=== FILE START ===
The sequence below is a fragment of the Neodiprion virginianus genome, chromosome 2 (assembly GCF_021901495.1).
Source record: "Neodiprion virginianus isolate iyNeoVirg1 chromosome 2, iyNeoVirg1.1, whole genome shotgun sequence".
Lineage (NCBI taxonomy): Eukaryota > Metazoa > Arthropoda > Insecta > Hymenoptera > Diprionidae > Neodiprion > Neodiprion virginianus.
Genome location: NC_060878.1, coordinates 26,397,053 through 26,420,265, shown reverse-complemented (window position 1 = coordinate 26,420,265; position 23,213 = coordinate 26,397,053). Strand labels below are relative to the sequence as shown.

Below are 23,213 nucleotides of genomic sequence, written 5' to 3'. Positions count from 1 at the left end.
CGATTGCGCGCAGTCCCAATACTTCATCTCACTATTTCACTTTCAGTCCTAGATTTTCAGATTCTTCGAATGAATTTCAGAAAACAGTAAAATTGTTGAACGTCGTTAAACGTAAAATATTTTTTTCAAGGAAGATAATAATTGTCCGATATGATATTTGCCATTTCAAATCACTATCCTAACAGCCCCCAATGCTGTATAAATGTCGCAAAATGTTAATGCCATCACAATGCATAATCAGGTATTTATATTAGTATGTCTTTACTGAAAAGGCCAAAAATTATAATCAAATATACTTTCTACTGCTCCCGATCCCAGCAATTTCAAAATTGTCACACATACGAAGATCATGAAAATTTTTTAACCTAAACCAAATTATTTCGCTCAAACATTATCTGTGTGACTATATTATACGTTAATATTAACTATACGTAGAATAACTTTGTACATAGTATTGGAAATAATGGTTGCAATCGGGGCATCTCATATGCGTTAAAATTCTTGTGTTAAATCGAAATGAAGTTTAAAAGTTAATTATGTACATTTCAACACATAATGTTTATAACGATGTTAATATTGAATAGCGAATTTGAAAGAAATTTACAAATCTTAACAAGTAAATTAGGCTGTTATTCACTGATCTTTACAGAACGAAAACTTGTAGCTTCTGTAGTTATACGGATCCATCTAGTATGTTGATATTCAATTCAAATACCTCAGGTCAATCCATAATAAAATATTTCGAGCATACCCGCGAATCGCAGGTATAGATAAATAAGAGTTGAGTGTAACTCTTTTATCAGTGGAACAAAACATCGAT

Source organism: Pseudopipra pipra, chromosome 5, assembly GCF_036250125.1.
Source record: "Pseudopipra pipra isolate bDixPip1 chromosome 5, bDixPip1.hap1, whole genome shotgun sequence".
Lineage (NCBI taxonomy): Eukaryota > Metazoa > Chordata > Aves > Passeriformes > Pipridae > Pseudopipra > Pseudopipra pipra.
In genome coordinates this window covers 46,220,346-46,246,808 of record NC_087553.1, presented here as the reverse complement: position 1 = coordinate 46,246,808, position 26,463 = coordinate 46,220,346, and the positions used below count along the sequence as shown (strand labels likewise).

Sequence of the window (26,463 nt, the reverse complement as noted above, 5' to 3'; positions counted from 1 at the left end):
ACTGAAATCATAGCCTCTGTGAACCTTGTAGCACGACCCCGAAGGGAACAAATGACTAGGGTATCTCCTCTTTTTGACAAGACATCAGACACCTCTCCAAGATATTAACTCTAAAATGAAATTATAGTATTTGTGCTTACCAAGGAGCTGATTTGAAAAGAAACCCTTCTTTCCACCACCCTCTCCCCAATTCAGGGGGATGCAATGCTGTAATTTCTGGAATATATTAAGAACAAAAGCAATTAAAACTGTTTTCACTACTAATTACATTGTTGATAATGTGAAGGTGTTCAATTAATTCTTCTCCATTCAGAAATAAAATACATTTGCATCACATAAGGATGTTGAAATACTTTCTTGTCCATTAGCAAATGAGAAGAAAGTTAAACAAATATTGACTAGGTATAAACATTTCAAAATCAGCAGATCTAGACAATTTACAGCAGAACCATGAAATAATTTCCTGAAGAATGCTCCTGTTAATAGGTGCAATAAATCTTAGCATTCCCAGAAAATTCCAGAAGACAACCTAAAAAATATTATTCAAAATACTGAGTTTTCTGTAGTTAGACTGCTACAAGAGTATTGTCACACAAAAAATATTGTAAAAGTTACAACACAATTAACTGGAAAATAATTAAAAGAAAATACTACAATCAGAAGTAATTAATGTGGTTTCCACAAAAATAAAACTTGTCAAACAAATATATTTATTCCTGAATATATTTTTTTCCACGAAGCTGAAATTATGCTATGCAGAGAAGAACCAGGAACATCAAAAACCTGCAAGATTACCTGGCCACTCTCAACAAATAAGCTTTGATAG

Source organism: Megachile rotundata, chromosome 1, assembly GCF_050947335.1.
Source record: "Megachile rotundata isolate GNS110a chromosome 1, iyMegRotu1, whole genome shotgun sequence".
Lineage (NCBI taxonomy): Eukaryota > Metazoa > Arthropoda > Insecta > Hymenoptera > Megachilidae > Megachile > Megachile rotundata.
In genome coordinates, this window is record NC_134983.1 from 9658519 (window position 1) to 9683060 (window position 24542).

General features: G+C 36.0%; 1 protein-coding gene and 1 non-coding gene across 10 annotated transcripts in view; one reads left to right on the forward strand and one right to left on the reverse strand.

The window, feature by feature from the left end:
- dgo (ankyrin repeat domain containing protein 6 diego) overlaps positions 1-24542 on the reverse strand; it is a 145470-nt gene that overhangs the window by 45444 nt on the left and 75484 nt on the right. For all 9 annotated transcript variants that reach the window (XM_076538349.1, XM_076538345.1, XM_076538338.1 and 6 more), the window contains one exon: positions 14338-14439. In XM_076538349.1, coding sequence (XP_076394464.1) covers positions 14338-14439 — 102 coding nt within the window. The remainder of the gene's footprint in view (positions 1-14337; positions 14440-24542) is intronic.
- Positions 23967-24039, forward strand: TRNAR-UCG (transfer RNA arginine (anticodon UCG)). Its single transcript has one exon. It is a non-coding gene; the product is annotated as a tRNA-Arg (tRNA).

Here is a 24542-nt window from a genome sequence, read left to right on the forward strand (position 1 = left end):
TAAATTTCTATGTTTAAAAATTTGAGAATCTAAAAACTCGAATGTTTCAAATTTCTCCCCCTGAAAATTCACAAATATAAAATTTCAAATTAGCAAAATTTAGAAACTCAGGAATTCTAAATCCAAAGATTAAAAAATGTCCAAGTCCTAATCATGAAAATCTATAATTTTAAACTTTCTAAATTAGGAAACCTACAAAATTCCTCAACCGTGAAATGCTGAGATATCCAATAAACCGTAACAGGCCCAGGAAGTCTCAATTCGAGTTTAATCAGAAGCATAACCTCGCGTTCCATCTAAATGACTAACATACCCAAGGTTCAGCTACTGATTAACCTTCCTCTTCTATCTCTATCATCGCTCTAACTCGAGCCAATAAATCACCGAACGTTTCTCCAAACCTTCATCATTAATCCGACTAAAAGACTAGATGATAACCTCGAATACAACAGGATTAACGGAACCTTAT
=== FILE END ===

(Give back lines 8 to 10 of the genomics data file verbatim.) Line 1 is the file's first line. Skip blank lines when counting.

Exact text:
Source record: "Pseudopipra pipra isolate bDixPip1 chromosome 5, bDixPip1.hap1, whole genome shotgun sequence".
Lineage (NCBI taxonomy): Eukaryota > Metazoa > Chordata > Aves > Passeriformes > Pipridae > Pseudopipra > Pseudopipra pipra.
In genome coordinates this window covers 46,220,346-46,246,808 of record NC_087553.1, presented here as the reverse complement: position 1 = coordinate 46,246,808, position 26,463 = coordinate 46,220,346, and the positions used below count along the sequence as shown (strand labels likewise).